Common Shoulder Injuries
Shoulders are known to be vulnerable joints when it comes to the risk of injury.
The shoulder is a ‘ball-and-socket joint’. Although this type of joint is quite useful for providing a wide range of motion, its anatomical makeup, lack of stability, and multiple weak positions tend to be its downfall.
So, if you’re an active individual who partakes in weight training, for example, it’s imperative that you ensure proper form when lifting. In addition, be sure to choose movements that promote healthy shoulder motion and avoid those that lead to weakened positioning of the shoulder.
Being sedentary and inactive can also lead to shoulder injuries. Due to poor posture, physiological mechanics, and lack of movement, the shoulder can be a much less engaged joint. As a result, you reduce the range of motion, hamper flexibility, and lose the strength of the shoulder joint. The endpoint is shoulder stiffness and ultimately leads to pain and injury.
Lastly, shoulder injuries can be a byproduct of a bigger problem. If you suffer from arthritis or have experienced physical trauma to the area, you are at higher risk for injury.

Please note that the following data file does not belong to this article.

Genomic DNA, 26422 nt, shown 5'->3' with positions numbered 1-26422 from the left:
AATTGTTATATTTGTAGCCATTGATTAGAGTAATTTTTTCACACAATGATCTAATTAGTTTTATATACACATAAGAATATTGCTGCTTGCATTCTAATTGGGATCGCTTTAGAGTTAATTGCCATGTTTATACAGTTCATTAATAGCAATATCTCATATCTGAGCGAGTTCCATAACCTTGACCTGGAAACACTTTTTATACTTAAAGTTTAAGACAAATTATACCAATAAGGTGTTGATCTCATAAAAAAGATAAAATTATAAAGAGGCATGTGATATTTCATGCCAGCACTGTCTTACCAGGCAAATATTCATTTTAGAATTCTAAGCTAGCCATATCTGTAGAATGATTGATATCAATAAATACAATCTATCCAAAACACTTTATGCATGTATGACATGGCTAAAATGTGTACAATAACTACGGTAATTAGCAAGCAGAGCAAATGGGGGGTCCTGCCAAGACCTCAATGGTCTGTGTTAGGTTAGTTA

Shoulder pain and injuries account for millions of doctor visits annually, making this joint quite a troublesome region.
The following will be a discussion of the most common shoulder injuries and how to prevent them and can shed some light as to why shoulder injuries are so common. We’ll also dive a little deeper into treatments and root causes of the most common injuries.
Types of Shoulder Injuries
The vast majority of doctor visits for treatment of shoulder pain involve a rotator cuff injury. Because the rotator cuff is the primary mover of the ball-and-socket mechanism of the shoulder, it tends to take the most damage.
Rotator cuff injuries are the most prominent, but there are several other types of shoulder injuries. Shoulder injuries can involve the joint directly or the surrounding muscles, tendons, and ligaments.
The following are descriptions of the most common shoulder injuries:
• Rotator Cuff Tear
As a network of muscles and tendons that protect, connect, and keep the shoulder intact, the rotator cuff is easily damaged, especially during rigorous exercise or trauma. This area can also become injured over time through standard wear and tear.
• Shoulder Dislocation
Since the shoulder is a ball-and-socket joint, if it is strained to an excess or overextended, the “ball” can be pulled out of the socket. This dislocation can be in several different directions.
• Shoulder Separation
A shoulder separation, often confused with a dislocation, is an injury that impacts the connection of the collarbone (clavicle) and the shoulder blade (scapula). As a result of such trauma, the ligaments involved in connecting the joint becomes torn and damaged.
• Clavicle or Humerus Fracture
Typically as part of a fall or other cause of impact, the clavicle and humerus bones can fracture. These are the most vulnerable and most common bones to fracture upon impact.
• Shoulder Impingement